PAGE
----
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This was very informative. Thank you very much. However, it does not necessarily solve my problem. Know that I am grateful for you response, though. De Casteljau's Algorithm is excellent for tessellating a bezier curve for rendering, though, as it provides more segments in the areas of the curve with a steeper tangent. –  Thomas Havlik Nov 1 '11 at 22:19

It sounds like you actually just want a 1D cubic Bezier curve instead of the 2D that you have. Specifically, what you actually want is just a cubic polynomial segment that starts at 0 and goes up to 2 when evaluated over the domain of 0 to 4. So you could use some basic math and just find the polynomial:

f(x) = a + b*x + c*x^2 + d*x^3
f(0) = 0
f(4) = 2

That leaves two degrees of freedom.
Take the derivative of the function:

f'(x) = b + 2*c*x + 3*d*x^2

If you want it to be steep at the beginning and then level off at the end you might say something like:

f'(0) = 10
f'(4) = 0

Then we can plug in values. a and b come for free because we're evaluating at zero.

a = 0
b = 10

So then we have:

f(4) = 2 = 40 + c*16 + d*64
f'(4) = 0 = 10 + c*8 + d*48

That's a pretty easy linear system to solve. For completeness, we get:

16c + 64d = -38
 8c + 48d = -10


1/(16*48 - 8*64)|48 -64||-38| = |c| = |-37/8 |
                |-8  16||-10|   |d|   |  9/16|

f(x) = 10*x - (37/8)*x^2 + (9/16)*x^3

If, instead, you decide that you want to use Bezier control points, just pick your 4 y-value control points and recognize that in order to get t in [0,1], you just have to say t=x/4 (remembering that if you also need derivatives, you'll have to do a change there too).


If you happen to know the points and derivatives you want to begin and end with, but you want to use Bezier control points P1, P2, P3, and P4, the mapping is just this (assuming a curve parametrized over 0 to 1):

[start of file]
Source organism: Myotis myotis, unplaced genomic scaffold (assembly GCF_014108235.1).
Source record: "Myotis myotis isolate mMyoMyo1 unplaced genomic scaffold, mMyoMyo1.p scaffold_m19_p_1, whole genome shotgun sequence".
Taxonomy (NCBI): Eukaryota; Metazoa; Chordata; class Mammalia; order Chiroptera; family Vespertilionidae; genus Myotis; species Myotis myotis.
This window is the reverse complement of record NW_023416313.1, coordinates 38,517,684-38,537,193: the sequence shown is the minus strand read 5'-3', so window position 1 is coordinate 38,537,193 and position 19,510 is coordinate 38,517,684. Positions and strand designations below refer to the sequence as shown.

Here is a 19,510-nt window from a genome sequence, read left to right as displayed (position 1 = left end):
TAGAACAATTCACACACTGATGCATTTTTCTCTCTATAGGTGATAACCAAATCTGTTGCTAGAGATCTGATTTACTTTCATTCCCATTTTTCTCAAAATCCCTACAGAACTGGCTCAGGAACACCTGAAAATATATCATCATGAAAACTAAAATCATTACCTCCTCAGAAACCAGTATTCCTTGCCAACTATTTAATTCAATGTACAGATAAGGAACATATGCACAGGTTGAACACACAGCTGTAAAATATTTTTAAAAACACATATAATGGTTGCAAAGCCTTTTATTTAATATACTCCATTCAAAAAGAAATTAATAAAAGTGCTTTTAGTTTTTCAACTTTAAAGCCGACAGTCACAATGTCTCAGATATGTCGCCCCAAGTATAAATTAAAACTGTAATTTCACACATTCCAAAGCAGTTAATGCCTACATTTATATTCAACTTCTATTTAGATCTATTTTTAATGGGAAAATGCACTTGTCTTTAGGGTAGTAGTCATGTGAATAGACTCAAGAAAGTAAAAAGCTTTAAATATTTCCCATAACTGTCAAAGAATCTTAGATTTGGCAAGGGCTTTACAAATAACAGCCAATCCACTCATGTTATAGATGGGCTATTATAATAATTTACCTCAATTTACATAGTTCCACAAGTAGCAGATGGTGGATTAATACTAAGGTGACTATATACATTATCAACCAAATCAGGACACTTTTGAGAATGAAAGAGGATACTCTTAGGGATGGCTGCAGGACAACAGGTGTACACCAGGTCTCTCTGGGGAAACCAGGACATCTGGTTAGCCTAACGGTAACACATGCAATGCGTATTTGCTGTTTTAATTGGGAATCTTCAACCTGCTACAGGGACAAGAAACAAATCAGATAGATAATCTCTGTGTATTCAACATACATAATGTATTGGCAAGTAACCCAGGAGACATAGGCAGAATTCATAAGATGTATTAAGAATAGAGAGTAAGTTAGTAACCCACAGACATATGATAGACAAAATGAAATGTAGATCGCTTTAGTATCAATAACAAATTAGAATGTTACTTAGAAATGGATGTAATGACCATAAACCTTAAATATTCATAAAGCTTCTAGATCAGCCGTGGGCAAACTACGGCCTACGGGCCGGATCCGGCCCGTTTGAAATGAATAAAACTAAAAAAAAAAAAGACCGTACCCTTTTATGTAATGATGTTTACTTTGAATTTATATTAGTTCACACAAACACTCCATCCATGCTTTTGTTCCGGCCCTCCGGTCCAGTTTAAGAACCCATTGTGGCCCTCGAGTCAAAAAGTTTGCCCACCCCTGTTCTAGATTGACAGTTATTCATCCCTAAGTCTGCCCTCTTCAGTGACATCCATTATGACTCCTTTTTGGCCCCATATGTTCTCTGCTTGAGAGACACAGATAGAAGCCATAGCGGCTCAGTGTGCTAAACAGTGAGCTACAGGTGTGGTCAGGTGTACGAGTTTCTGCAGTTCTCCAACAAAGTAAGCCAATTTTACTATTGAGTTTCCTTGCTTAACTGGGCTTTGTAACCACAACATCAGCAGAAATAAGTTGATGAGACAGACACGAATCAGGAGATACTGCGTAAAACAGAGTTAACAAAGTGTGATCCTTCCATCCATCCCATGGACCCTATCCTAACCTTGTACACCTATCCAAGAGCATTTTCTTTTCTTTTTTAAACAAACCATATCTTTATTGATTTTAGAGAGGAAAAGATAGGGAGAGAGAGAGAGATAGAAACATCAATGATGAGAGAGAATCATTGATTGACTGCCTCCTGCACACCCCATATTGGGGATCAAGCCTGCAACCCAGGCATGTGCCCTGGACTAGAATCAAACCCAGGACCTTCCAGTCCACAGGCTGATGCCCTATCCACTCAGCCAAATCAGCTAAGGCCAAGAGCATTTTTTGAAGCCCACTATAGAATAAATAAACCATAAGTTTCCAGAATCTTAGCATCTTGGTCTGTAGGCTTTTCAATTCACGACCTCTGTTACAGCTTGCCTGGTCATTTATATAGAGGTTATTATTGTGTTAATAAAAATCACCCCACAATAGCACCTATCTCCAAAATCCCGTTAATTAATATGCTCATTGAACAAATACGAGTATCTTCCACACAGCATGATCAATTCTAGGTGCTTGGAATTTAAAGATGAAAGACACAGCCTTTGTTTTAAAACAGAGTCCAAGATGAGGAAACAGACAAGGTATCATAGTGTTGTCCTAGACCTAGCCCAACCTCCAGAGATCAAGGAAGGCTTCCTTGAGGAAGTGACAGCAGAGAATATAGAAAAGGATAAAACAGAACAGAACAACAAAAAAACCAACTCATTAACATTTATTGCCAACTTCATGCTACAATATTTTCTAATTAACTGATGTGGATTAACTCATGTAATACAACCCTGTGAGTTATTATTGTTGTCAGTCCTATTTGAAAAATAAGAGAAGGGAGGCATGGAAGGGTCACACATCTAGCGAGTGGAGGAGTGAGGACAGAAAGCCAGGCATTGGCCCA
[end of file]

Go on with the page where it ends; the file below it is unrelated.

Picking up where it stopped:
P1 = f(0)
P2 = f'(0)/3 + f(0)
P3 = f(1) - f'(1)/3
P4 = f(1)

If, for some reason, you wanted to stick with your 2D Bezier control points and wanted to ensure that the x dimension advanced linearly from 0 to 2 as t advanced from 0 to 1, then you could do that with control points (0,y1) (2/3,y2) (4/3,y3) (2,y4). You can see that I just made the x dimension start at 0, end at 2, and have a constant slope (derivative) of 2 (with respect to t). Then you just make the y-coordinate be whatever you need it to be. The different dimensions are essentially independent of each other.

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The only thing you'll need to watch out for with the interpolating polynomial is that it is not guaranteed to say within the area of the trapezoid that four bezier control points create since it is not an affine curve like a bezier curve ... Please correct me if I'm wrong ... –  Jason Nov 1 '11 at 12:30
@Jason You're right. Finding the polynomial algebraically doesn't really involve control points, just interpolating points and derivatives; so there's no trapezoid to fit inside. However, there is a direct mapping between the curves found by either method. There's nothing particularly specially about a polynomial in Bezier form as far as I know. –  JCooper Nov 1 '11 at 18:30
The most important facet of the Bezier parametric polynomial is that it's an affine transform, meaning that all the coefficients add up to 1, thus the polynomial describes the barycentric coordinates of the actual bezier curve point itself contained inside the trapezoid defined by the control points. I'm not sure if that's what you were getting at, but I think it's an important distinction between a Bezier parametric equation and an interpolating polynomial. Thus for some forms of the curve, the interpolated points may not nicely model the bezier form. –  Jason Nov 1 '11 at 18:51
I think this answer was the easiest to apply to my situation. If I was aiming at accomplishing what I wanted at the start, I'd probably try and keep the control point X values in 25% increments like this. –  Thomas Havlik Nov 1 '11 at 23:03
up vote 0 down vote accepted

After all this time, I was looking for hermite curves. Hermites are good because in one dimension they're guaranteed to produce a functional curve that can be evaluated to an XY point. I was confusing Hermites with Bezier.